The authors hope the report will highlight the impact of urban development and infrastructure on water quality, not just in Frenchman’s Bay but in all bodies of water near urban areas. “The world is increasingly urban, but very few studies have been done of how contaminated water and sediment move through urban basins with their built landscapes and complexly disturbed geology,” the report states. Eyles notes that many other bodies of water near urban areas likely have similar results, but such extensive watershed studies of this kind are rare, due to the cost and time involved.

“We as a society haven’t recognized the magnitude of the problem,” Eyles said. “We talk about the need to clean up rivers and lakes, but the discussions are like telling someone they have a cold when they actually have cancer.”

Using traditional sedimentological and stratigraphic methods, Eyles and Mariano tested water samples from boats and on land. They used depth probes in the water and drilled wells into the earth to extract groundwater samples in a comprehensive study of the effects of salt and sediment.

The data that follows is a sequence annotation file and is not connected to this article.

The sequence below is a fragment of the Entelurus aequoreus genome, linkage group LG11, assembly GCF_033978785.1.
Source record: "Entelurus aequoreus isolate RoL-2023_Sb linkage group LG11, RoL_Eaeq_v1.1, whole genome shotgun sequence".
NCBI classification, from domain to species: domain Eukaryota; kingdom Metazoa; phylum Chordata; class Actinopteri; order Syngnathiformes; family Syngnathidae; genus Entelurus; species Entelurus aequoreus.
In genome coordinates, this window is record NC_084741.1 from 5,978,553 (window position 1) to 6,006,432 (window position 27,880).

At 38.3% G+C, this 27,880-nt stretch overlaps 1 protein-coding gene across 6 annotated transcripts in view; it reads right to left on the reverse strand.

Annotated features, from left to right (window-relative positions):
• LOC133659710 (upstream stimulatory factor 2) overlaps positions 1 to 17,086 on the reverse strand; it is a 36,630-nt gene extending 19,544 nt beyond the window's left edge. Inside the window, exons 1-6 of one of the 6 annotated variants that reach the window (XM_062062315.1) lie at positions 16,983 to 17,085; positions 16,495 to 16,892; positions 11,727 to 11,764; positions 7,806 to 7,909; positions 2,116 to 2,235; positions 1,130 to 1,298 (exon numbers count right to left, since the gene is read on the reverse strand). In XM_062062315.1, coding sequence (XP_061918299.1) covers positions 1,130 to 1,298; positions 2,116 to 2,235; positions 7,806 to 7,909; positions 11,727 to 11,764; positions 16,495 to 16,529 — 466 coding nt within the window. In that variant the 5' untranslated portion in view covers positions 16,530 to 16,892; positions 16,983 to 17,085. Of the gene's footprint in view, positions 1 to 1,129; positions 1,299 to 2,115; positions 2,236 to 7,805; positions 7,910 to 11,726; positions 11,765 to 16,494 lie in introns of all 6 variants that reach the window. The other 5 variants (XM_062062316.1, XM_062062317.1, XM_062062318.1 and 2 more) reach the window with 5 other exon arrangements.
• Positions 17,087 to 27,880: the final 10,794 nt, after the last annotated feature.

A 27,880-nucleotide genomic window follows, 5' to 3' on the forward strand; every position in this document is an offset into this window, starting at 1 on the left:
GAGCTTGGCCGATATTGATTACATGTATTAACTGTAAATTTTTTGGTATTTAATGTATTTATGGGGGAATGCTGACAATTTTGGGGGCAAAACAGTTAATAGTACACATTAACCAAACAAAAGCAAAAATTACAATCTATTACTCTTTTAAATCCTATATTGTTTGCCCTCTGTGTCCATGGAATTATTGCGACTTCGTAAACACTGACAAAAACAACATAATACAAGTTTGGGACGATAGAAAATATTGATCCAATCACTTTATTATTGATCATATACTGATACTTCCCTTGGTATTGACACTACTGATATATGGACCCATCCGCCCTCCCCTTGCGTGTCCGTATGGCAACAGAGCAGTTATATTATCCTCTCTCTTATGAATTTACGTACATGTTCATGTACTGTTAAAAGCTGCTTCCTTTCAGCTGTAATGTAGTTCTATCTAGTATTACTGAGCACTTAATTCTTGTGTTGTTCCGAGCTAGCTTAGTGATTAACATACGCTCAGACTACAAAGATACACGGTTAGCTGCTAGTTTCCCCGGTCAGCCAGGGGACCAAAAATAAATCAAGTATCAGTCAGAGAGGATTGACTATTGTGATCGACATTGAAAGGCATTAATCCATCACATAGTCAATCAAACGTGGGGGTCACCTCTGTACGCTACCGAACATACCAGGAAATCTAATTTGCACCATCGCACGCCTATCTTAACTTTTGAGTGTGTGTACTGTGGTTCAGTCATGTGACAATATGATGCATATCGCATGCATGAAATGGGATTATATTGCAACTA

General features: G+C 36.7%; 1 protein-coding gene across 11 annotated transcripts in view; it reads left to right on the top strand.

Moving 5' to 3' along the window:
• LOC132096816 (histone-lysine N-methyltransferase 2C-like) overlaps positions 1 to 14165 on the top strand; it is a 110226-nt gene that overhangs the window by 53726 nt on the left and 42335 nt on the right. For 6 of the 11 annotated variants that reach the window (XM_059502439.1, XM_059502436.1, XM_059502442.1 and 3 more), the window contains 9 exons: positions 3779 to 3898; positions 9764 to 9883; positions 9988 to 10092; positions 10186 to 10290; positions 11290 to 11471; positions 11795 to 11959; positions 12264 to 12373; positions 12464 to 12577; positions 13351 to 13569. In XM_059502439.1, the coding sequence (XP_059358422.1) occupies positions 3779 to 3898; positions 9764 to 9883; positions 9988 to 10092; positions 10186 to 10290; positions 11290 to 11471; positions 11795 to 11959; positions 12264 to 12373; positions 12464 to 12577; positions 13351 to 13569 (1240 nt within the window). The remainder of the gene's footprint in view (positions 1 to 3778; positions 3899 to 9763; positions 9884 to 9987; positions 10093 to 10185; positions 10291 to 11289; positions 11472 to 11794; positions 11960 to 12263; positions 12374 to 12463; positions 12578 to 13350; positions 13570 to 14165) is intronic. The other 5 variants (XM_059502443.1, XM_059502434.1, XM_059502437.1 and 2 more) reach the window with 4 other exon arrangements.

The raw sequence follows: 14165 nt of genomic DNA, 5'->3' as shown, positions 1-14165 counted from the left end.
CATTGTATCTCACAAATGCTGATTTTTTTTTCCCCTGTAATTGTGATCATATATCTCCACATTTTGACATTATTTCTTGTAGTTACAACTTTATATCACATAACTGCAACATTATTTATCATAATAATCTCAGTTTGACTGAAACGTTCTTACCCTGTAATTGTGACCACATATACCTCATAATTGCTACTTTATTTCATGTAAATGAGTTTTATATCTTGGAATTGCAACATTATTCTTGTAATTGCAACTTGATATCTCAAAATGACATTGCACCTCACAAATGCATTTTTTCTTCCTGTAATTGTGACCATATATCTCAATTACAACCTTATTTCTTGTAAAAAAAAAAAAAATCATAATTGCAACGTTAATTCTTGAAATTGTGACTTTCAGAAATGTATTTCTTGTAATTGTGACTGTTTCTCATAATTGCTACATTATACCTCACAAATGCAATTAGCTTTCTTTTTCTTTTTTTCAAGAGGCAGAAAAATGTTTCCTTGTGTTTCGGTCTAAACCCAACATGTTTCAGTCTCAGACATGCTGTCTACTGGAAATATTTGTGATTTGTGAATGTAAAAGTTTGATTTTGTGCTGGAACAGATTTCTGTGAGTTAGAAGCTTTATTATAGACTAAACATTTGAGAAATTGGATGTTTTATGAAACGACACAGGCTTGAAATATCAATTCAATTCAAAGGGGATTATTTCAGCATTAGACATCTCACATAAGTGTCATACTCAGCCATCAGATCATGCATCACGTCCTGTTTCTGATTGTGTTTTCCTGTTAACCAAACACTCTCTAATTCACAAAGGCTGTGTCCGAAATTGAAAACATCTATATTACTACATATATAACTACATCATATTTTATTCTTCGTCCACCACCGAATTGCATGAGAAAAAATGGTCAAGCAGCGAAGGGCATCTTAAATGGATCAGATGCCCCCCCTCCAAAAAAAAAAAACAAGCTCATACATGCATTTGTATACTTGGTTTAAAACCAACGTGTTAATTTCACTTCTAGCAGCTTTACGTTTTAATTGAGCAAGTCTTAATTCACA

These findings reveal the need for better planning and improved urban design that take into account the impact of development on water quality, Eyles said.

Road salt and sediment are not the only contaminants in Frenchman’s Bay and surrounding waters, the report notes. “Surface waters in the basin are badly impacted by other urban contaminants, indicating persistent bacterial sources in the watershed. These sources included leaking sewer mains, illegal connections, or, most probably, the presence of combined sewers that handle both storm runoff and sewage, and which are prone to overflows during storms. High maintained values of total nitrate and total phosphate during flood events are typical of sewage-impacted urban waters. Creek waters contain elevated levels of metals, such as cobalt, copper, chromium, iron, zinc, phosphorus, aluminum and anadium typical of automobile-related contaminants found in urban surface waters draining roadways and parking lots, at concentrations that exceed water quality standards by considerable margins regardless of season. Waters remain brackish year-round.”